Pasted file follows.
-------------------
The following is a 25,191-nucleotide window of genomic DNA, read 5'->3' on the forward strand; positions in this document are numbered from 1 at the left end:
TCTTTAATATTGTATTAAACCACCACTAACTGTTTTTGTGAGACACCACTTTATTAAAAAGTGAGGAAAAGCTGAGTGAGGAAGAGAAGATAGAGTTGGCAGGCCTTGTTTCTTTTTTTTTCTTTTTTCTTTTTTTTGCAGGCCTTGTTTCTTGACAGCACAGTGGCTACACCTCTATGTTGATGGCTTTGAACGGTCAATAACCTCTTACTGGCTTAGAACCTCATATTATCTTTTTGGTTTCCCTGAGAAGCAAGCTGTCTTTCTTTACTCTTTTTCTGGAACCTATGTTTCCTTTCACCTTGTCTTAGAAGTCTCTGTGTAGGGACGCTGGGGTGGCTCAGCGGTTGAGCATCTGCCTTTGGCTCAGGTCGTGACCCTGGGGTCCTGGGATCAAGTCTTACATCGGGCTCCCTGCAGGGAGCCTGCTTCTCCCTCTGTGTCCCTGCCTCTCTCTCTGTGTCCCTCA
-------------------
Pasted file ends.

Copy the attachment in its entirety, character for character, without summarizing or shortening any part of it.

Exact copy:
The following is a 25,191-nucleotide window of genomic DNA, read 5'->3' on the forward strand; positions in this document are numbered from 1 at the left end:
TCTTTAATATTGTATTAAACCACCACTAACTGTTTTTGTGAGACACCACTTTATTAAAAAGTGAGGAAAAGCTGAGTGAGGAAGAGAAGATAGAGTTGGCAGGCCTTGTTTCTTTTTTTTTCTTTTTTCTTTTTTTTGCAGGCCTTGTTTCTTGACAGCACAGTGGCTACACCTCTATGTTGATGGCTTTGAACGGTCAATAACCTCTTACTGGCTTAGAACCTCATATTATCTTTTTGGTTTCCCTGAGAAGCAAGCTGTCTTTCTTTACTCTTTTTCTGGAACCTATGTTTCCTTTCACCTTGTCTTAGAAGTCTCTGTGTAGGGACGCTGGGGTGGCTCAGCGGTTGAGCATCTGCCTTTGGCTCAGGTCGTGACCCTGGGGTCCTGGGATCAAGTCTTACATCGGGCTCCCTGCAGGGAGCCTGCTTCTCCCTCTGTGTCCCTGCCTCTCTCTCTGTGTCCCTCA